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Published by:
Strategy First

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Pentium 300, 64 MB RAM, 400 MB hard drive, 1024x768 video resolution, Windows 95/98/Me/2000

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Sound FX



Kohan: Immortal Sovereigns

Game Review - by James Allen
Another week, another real time strategy game. It seems that these must grow on trees, since there are so many that borrow from the formula established by their ancestors eons ago. Kohan: Immortal Sovereigns focuses on fantasy real time strategy, involving knights, spells, monsters, and the sort. Rarely we have an actual change in gameplay in this genre, usually just an alteration of the graphics with a slightly changed storyline. Can Kohan break from the mold, or be banished for all eternity?

Kohan features several ways to explore and conquer the world of Khaldun. There is the campaign, a story driven mode in which you try and complete certain objectives using the tools at your disposal. Custom scenarios can be made as well, using either random maps, or those made in the included map and scenario editor. As for the games themselves, you can set one of several win conditions, either destroying all the enemies and their cities, or accumulating a certain number of gold, cities, or percentage of cities. To learn the game, there is an excellent included tutorial, which teaches everything you need to know about playing Kohan with ease. In the story, we have four different factions, each with their own variations of units and advantages. Each faction, the Ceyah, Council, Nationalist, and Royalist, has their own specific building modifications, upgrades, and units, which makes playing them each a slightly different experience. It becomes really interesting when you conquer a city belonging to another faction, and begin to mix your units. You can also alter the difficulty and infamous fog of war settings. There are a number of impressive features in Kohan, which make the gameplay experience that much more enjoyable.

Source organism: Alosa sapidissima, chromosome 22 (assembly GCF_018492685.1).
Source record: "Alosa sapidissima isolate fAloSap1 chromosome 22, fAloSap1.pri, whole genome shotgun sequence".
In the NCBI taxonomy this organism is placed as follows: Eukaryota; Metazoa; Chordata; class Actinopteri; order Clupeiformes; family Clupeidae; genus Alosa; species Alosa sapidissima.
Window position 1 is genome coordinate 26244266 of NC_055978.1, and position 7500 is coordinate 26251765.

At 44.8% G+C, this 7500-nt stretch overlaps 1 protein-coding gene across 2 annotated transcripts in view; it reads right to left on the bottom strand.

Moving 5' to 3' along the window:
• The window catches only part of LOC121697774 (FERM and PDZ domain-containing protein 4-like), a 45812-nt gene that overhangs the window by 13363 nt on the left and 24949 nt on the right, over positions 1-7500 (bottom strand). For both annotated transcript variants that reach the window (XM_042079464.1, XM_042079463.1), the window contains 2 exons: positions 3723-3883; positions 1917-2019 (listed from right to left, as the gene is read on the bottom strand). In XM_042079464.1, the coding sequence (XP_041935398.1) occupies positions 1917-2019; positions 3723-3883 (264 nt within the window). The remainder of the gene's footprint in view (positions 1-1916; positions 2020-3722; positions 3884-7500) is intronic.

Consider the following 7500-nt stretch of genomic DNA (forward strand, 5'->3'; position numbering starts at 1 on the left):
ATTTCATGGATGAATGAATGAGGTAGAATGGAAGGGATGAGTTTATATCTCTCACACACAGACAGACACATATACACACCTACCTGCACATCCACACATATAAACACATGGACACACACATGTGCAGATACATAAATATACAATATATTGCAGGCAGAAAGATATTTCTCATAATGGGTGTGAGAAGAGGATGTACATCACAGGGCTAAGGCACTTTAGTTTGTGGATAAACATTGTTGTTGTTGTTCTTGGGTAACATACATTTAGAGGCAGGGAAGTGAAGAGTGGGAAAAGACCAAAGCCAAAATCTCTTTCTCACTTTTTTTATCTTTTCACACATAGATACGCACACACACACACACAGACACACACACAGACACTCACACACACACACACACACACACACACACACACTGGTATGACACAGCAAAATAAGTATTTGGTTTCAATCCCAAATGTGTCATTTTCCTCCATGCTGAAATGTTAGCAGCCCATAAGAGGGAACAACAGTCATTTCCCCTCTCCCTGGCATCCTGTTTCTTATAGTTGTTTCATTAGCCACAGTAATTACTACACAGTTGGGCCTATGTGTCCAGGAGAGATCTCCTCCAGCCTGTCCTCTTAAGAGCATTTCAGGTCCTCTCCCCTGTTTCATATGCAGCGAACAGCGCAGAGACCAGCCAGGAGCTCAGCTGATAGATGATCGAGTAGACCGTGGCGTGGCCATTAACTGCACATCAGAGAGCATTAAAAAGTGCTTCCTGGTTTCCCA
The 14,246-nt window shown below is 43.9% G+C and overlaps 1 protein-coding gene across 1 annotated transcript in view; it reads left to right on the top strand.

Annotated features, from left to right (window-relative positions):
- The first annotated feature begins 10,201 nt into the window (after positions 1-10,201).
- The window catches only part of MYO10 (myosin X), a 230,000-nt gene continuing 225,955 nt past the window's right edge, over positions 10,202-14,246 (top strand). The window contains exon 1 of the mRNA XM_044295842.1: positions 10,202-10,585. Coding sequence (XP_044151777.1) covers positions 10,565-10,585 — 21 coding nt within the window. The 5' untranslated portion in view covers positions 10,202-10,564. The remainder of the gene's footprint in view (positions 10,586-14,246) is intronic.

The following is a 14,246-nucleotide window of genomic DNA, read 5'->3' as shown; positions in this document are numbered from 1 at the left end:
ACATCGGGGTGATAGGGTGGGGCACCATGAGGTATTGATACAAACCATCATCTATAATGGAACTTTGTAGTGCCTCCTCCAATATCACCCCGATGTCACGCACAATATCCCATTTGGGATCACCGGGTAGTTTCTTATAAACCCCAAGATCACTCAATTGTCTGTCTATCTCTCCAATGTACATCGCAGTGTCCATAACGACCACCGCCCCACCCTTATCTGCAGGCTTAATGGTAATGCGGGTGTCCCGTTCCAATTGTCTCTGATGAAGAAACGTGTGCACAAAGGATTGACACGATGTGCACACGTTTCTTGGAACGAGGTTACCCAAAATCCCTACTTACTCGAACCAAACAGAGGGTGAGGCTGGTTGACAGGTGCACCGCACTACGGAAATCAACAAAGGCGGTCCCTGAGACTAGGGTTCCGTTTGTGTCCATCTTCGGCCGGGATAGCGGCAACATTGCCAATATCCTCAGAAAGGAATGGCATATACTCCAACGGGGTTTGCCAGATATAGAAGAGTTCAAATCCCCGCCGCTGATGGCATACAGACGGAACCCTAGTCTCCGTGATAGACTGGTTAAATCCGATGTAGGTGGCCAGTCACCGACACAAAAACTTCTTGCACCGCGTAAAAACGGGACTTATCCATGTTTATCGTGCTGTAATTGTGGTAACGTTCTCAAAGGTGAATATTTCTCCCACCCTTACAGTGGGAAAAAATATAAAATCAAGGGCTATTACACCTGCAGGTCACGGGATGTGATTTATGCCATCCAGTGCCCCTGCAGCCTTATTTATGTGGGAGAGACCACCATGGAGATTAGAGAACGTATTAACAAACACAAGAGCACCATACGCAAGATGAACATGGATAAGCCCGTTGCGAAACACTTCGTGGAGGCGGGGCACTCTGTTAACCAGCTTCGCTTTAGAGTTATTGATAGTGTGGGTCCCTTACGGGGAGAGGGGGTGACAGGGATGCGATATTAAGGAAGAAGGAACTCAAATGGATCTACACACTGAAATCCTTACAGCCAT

Sound FX:
The sound is wonderful in Kohan. The background music fits the fantasy style very well, and creates an immortal atmosphere. Each unit has their specific sound, and will announce themselves when called upon. Possibly the most impressive use of sound is during the sometimes large battles you can encounter. The chaotic nature of these quarrels is also shown through the sound. You hear the clashing of troops and the summoning of spells in a fantastic melody of destruction. And with the soundtrack chiming in the background, we have the full fantasy real time strategy experience in Kohan.

Gamplay is where Kohan makes some new innovations, which takes the complication and pandemonium of past games and throws it out the castle window. The basics are still there: build a city, form an army, crush the competition. But the intermediate steps make playing Kohan very enjoyable and fun. You economy is based to supply and demand: each unit you build require a specific combination of stone, wood, iron, mana, and gold. If your city does not supply enough to your troops, you begin to lose money. By building specific buildings such as a quarry or woodmill, you can counteract this downward trend. But, you are limited by the size of your city as to how many building components you can have. Thus, it is paramount that you expand your settlement, and found other cities. You can also upgrade each component, but the trick is that you can only choose one upgrade: will you choose the sawmill, wood export, or carpentry guild? The key is to make your cities varied in the services they provide, as all contribute to the welfare of your civilization.